JjrsT unjint roi rk iu stem NMT wvl, '1 Bt AX.NOLP BX vwi rnWASn RrnmjcCH. watTloggel from the is surprising that during rough water 4 IV Br IMg I would be mix I Saturday no ne Mrioiu ly mg to hsnpeti Tfcere the waves in Putney Keach look.d but th water at the tart I be Ax Appkai. nil be freuently ben Th The Emperor was deeply affected ns he 7 1 "IS poke these words, while Count Khuen Hed r'wh, hugo crowd at PuSney. but audience room overcome by 1 xh r'll' ua n.wifl in th. A He called a council of his colleagues morning bartend i i Om afti rnoi n.

th ivl tendonei result tlie Muustenol was loudly so largo as usual. Tho weuth wa wmd due west the most adverse rein; immediately, and Council d. ided to drop Emperor objected. possible for the crews. At 11.30 Cambridge, the challengers, put off from the Leander Club creat nd 'l lv emits, the Middluscx station.

They did not appear Prime ship much water or to be tro ibled unduly ihi) had won Khuen Hedei Ipiiosition, I accept it as it put a restriction on tho enrolment of Tlie Emperor has given permission to tl Minister to publish the details of tho i sittinc of the Hungariiui Parliament. An autograph letter from the Emperor is being published afterwards in which the Monarch says tliat he regrets the i stake boat. The nee differences of opinion on tlie Army Law. The Oxford bepon at 33 an nation full possession of her rights, and rowing being reasonably good i i circuinstunws. although not rally clock.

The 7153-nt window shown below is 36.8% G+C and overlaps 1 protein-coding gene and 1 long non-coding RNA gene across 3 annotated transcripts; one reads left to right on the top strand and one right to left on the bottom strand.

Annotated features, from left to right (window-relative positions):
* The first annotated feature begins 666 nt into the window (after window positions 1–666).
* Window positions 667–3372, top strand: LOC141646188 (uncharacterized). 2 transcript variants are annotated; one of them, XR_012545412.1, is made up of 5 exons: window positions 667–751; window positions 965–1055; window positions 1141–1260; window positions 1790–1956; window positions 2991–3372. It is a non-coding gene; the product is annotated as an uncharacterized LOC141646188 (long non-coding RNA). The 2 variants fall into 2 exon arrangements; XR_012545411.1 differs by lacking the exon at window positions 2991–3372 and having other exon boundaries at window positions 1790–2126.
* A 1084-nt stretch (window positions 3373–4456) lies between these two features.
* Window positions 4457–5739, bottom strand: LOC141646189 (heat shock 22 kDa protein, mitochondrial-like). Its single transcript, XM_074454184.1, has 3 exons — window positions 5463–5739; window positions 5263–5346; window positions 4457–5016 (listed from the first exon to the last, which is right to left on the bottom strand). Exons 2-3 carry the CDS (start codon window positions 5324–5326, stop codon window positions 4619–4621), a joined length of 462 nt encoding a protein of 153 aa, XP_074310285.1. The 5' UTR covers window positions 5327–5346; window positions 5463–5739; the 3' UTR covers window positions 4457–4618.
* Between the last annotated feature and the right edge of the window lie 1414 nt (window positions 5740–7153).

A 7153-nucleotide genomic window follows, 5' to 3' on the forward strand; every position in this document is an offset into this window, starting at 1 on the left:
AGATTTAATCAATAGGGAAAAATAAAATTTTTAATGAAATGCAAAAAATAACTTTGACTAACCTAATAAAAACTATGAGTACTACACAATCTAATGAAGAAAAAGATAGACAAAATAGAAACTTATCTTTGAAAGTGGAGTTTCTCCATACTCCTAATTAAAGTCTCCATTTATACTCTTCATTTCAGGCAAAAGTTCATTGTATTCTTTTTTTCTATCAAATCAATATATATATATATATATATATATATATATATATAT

Mr. Redmond, who arrived in an thp continues he miiKt nmiirr'sn much laahing. For the first few strokes! AETltrP. FtXgCO open carriage with Mr. Dillon and Mr.

I vlm, 1 as ruler, to call up recruits. The letter i llke boate ran level then Oxford began slowly avium KVZkt fanHAM detained i one of the tixed speak i England. The procct sion started Mansion House at half pot Tlie Lord of Dublin and Mr. Redmond The last account of i' Revenue and Expenditure of the Kingdom for the tinancial yew 1911 12 was I the first carriage Mr. O'Callaghan.

is. ucd on Saturday night. It shows that for United Irish League of America, and Messrs. the whole vear "the receipts amounted to Dillon and Devlin occupied the next two. the total expenditure chargeable In hx Uyi Mayor of Cork, I who is a follower of Mr.

William linen, but against revenue was 1 tfld the on understanding that the surplus was. therefore. demonstrations would ntlvocate Houie Rule boat houses carrying out his duties as Monarch, and to I mnditions were worse than forward the good iindi rstnndmg between him spouted from the riggers and feU snrav into tlie boats. Alter th. Imperial rcscr.pi with great satisfaction, as it 2 veir rpa affords an opportunity of re establishing peace.